Refugees and the Right to Immigrate
There is no right to immigrate to America, and there is no duty America owes the world to accept refugees. The pathos of leftism on this phony moral obligation invariably reverts back to the tragic efforts of German Jews to leave a Nazi world in which they were horribly mistreated. The connection to the Holocaust, however, is utterly phony. The overwhelming majority of German Jews did successfully leave Germany and find new homes in other lands.
Almost all the victims of the Holocaust were East European Jews – Polish, Ukrainian, Hungarian, Romanian, Russian, and Lithuanian – and the most open borders imaginable to these wretched victims would hardly have made a dent in the six million murdered by the Nazis and their allies. The only help for these people was to conquer and occupy the lands they lived in as quickly as possible and then to impose relentlessly the superior values of America and Britain in these conquered lands.
That is, of course, always the only true answer to problems of refugees. The first mass immigration to America was from persecuted German Catholics and Jews. The "No Knowing Party" was formed to stop this influx, but what actually did the trick was the unification of Germany into a confederation (misnamed an "empire") that granted completed social policy to the individual states. Those German Catholics and Jews whose fathers thought about fleeing instead became patriotic and loyal Germans.
Irish immigration stopped when Ireland gained independence, and Italian immigration stopped when Italy was finally united. Indeed, in both cases, as their homelands became safe, free, and relatively prosperous, there was a reverse migration of the children and grandchildren of immigrants who wanted to go home. During the Cold War, America accepted political refugees from Eastern Europe, but since the defeat of Communism and the liberation of those nations, that influx has stopped.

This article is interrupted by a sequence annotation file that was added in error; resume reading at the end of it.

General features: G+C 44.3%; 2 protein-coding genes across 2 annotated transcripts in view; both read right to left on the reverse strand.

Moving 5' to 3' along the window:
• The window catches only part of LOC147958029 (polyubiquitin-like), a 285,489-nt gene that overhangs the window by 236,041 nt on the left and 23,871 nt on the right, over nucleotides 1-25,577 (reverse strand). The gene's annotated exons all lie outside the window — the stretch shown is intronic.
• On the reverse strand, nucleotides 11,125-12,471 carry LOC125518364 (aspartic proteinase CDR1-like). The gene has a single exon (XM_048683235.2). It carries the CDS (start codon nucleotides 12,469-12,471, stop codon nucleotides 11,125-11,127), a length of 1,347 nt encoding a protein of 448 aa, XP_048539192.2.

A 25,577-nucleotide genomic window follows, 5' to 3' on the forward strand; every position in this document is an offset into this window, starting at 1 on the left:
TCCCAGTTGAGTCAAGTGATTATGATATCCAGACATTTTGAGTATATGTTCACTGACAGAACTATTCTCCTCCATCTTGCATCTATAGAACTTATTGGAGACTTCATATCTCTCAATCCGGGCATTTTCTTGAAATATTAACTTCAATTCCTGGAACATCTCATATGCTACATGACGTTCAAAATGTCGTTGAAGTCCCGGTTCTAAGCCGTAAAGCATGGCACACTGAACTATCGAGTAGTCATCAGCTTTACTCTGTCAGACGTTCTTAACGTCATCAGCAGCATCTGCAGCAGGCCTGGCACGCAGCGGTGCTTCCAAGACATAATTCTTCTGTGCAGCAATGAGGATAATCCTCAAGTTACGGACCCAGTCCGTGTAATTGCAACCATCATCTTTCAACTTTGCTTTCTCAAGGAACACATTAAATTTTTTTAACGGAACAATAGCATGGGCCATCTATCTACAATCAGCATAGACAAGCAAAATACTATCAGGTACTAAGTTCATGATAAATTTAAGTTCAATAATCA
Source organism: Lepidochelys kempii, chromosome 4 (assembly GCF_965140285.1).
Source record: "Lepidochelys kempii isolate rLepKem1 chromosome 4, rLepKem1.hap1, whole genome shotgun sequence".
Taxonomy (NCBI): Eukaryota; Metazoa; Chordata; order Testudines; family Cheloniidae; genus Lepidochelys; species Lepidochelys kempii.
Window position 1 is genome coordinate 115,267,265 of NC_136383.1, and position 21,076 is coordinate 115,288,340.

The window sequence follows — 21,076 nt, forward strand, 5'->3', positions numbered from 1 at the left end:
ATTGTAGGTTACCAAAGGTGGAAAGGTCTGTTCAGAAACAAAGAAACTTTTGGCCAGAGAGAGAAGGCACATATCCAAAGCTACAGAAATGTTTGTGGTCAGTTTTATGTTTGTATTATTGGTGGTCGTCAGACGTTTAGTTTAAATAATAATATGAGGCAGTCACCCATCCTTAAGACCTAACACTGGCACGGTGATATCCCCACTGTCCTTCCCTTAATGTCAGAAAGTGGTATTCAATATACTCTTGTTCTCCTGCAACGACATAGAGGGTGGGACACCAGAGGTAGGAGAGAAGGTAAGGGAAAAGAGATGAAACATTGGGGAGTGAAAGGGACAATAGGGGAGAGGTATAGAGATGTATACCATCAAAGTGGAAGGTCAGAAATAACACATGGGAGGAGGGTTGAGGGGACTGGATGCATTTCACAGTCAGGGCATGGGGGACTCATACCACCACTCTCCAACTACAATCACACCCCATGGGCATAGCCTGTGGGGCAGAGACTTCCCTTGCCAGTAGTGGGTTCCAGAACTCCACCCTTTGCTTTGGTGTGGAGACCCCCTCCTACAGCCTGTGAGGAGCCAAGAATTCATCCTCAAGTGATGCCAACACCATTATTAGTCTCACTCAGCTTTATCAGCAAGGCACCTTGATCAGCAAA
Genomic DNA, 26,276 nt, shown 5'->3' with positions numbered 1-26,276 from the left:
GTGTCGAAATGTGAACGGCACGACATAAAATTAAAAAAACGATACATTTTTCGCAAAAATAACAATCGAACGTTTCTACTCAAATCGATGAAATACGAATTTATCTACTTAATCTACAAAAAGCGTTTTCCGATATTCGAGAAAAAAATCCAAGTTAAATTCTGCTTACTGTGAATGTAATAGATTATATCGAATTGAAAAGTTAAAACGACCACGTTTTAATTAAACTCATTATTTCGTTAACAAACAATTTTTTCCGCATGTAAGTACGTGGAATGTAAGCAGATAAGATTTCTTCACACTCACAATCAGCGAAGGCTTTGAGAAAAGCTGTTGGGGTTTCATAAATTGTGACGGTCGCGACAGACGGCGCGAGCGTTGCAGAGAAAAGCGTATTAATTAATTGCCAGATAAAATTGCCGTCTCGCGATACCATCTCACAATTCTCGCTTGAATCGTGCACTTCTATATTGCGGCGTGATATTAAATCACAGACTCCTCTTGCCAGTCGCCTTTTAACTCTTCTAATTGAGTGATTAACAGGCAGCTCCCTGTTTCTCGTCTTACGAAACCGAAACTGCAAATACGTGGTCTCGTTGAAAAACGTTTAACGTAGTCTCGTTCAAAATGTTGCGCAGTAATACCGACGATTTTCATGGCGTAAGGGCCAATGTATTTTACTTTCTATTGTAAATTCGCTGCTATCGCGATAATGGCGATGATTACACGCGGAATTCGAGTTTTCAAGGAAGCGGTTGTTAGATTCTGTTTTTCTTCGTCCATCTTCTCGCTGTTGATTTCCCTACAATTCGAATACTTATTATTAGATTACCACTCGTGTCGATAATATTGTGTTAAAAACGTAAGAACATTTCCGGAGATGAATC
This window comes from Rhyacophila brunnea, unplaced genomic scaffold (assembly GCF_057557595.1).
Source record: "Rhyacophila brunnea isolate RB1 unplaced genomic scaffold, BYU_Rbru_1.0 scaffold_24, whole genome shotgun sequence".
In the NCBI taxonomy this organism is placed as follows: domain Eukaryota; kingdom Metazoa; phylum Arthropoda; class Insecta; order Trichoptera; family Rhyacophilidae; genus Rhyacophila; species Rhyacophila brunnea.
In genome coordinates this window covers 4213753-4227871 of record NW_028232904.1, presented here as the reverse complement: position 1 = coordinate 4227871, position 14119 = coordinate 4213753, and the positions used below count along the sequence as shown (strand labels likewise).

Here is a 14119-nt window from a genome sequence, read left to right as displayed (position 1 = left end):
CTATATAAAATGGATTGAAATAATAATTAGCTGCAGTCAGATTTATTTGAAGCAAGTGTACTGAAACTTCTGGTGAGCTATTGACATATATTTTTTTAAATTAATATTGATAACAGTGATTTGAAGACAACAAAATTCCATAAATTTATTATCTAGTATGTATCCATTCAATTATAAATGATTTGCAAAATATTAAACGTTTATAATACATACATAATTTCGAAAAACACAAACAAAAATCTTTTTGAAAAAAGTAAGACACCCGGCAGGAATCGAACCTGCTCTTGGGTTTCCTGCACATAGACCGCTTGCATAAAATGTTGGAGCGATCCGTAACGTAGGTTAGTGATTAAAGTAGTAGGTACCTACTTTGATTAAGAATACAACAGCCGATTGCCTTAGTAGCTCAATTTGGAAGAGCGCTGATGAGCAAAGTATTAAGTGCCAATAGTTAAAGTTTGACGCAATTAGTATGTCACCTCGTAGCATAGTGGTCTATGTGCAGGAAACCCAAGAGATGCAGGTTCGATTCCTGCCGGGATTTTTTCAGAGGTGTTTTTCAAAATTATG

America has no duty to protect people in other nations from the failures of their own regimes. Indeed, providing a sort of steam release valve means that bad actors running these lands know that their unhappiest subjects leave and come to America, creating problems within America and also limiting the dangers of popular revolution against them.
Worse, of course, these enemies of America can insinuate among masses of refugees those who would do us grave harm. In this regard, the sappy argument of refugees from Nazi Germany reaches its most absurd contradiction. Some of the refugees were Jews, but some were political opponents of the Nazi regime. Would anybody now object if our government insisted on making sure that no secret Nazi agents were allowed into America? Would not "extreme vetting" have been the most appropriate attitude if suddenly several hundred thousand refugees from Nazi Germany demanded entry into America?
In fact, during the Cold War, America and the free nations of the West did recognize the duty and the right to make sure that those who wanted to come here from evil communist regimes were not clandestine agents. Refugees from these lands, by the way, accepted this as necessary and understood the danger to America if we allowed in anyone who claimed to have been persecuted.
That is a fundamental problem with Moslem refugees from Islamic nations seeking to come to America. Islam is portrayed as a religion, but it is actually a political system: separation of mosque and state is anathema to Islam. If we can agree that America had no obligation to admit Nazi Party members to America in the 1930s or Communist Party members from Eastern Europe during the Cold War, then we ought to be able to see that refugees from Islamic countries ought to be welcomed in America only if they are also refugees from Islam itself.
Likewise, if leftists in America profess not to see the difference between admitting persecuted Christians from lands overrun with violent Islamists from other refugees, then let these folks not talk about our failure to admit Jews from Nazi Germany, because that is precisely what Christians in these lands are today.
Someone who eighty years ago said that if we were going to let Jews in from Germany, then we ought to let everyone who wants to come to America, or someone who seventy years ago said that if we thought Britain should allow Jews into Palestine, then Britain ought to allow everyone into Palestine, would be called a fool or a fraud or worse.